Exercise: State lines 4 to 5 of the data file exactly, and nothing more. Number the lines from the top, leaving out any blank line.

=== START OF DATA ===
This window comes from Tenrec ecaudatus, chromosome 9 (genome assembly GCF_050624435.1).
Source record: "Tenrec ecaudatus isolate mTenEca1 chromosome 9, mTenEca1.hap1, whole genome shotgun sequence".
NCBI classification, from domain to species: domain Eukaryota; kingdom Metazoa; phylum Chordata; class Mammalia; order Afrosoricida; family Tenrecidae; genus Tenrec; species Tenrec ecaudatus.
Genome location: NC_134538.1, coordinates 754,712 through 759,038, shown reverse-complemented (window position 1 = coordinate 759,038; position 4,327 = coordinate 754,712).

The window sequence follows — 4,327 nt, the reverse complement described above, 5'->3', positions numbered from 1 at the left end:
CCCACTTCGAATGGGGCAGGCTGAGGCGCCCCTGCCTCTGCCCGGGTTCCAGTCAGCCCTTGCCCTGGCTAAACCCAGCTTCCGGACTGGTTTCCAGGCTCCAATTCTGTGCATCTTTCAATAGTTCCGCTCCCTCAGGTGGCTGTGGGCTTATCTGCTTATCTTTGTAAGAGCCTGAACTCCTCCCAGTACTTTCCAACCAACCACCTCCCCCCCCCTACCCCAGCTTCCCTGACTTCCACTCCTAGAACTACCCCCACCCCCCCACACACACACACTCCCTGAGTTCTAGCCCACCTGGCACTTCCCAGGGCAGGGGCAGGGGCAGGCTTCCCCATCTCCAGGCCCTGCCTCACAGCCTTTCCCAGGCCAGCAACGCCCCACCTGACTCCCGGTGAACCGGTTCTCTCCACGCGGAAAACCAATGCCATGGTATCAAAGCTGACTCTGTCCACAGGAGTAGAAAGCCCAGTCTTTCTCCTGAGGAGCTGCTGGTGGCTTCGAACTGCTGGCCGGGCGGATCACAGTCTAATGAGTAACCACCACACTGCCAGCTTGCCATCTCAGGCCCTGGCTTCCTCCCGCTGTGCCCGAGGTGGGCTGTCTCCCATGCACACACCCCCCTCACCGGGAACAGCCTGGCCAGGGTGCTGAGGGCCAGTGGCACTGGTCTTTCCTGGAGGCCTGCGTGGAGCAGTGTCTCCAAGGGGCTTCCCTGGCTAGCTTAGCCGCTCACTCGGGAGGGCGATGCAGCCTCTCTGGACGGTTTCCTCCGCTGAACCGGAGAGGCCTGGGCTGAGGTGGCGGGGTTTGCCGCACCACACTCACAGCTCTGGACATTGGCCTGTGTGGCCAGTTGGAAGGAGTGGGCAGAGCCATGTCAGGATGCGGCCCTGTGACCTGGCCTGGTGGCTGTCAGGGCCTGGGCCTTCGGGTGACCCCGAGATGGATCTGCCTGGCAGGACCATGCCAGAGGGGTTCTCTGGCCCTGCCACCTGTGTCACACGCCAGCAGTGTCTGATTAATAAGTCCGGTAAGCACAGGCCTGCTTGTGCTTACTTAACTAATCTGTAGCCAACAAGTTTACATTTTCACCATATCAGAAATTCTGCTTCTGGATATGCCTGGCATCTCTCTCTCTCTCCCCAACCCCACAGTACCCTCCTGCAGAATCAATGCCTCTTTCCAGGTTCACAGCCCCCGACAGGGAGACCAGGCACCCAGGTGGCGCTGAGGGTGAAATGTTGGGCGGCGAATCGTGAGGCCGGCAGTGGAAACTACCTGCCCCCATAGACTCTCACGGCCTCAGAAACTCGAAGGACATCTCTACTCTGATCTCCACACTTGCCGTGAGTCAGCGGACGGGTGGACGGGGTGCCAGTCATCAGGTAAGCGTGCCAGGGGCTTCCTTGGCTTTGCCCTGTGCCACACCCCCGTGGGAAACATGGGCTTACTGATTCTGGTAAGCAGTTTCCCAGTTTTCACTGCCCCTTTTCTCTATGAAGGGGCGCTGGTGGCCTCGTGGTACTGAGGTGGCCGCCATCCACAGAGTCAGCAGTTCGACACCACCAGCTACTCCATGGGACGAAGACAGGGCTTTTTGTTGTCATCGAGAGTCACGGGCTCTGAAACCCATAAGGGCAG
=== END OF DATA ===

Genome location: NC_134538.1, coordinates 754,712 through 759,038, shown reverse-complemented (window position 1 = coordinate 759,038; position 4,327 = coordinate 754,712).

The window sequence follows — 4,327 nt, the reverse complement described above, 5'->3', positions numbered from 1 at the left end: